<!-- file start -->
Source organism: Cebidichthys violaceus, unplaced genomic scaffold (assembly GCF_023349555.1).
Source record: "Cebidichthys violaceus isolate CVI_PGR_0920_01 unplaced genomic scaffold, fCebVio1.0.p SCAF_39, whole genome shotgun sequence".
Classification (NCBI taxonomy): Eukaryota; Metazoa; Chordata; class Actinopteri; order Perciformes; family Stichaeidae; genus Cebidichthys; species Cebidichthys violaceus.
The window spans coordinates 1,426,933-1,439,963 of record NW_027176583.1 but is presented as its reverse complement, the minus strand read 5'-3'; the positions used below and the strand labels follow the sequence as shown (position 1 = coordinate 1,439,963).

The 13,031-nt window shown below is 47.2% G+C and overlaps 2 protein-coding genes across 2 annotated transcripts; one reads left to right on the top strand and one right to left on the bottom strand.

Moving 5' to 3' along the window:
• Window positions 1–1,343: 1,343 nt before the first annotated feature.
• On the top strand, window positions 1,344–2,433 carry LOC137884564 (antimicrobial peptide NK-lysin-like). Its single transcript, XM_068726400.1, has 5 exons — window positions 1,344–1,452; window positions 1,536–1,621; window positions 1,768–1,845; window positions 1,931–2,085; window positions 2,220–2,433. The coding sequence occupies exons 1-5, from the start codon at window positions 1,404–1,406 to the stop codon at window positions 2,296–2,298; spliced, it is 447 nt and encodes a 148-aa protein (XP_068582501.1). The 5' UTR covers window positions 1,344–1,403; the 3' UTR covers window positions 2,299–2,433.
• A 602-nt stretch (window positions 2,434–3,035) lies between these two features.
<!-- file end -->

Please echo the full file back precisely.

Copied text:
Source organism: Cebidichthys violaceus, unplaced genomic scaffold (assembly GCF_023349555.1).
Source record: "Cebidichthys violaceus isolate CVI_PGR_0920_01 unplaced genomic scaffold, fCebVio1.0.p SCAF_39, whole genome shotgun sequence".
Classification (NCBI taxonomy): Eukaryota; Metazoa; Chordata; class Actinopteri; order Perciformes; family Stichaeidae; genus Cebidichthys; species Cebidichthys violaceus.
The window spans coordinates 1,426,933-1,439,963 of record NW_027176583.1 but is presented as its reverse complement, the minus strand read 5'-3'; the positions used below and the strand labels follow the sequence as shown (position 1 = coordinate 1,439,963).

The 13,031-nt window shown below is 47.2% G+C and overlaps 2 protein-coding genes across 2 annotated transcripts; one reads left to right on the top strand and one right to left on the bottom strand.

Moving 5' to 3' along the window:
• Window positions 1–1,343: 1,343 nt before the first annotated feature.
• On the top strand, window positions 1,344–2,433 carry LOC137884564 (antimicrobial peptide NK-lysin-like). Its single transcript, XM_068726400.1, has 5 exons — window positions 1,344–1,452; window positions 1,536–1,621; window positions 1,768–1,845; window positions 1,931–2,085; window positions 2,220–2,433. The coding sequence occupies exons 1-5, from the start codon at window positions 1,404–1,406 to the stop codon at window positions 2,296–2,298; spliced, it is 447 nt and encodes a 148-aa protein (XP_068582501.1). The 5' UTR covers window positions 1,344–1,403; the 3' UTR covers window positions 2,299–2,433.
• A 602-nt stretch (window positions 2,434–3,035) lies between these two features.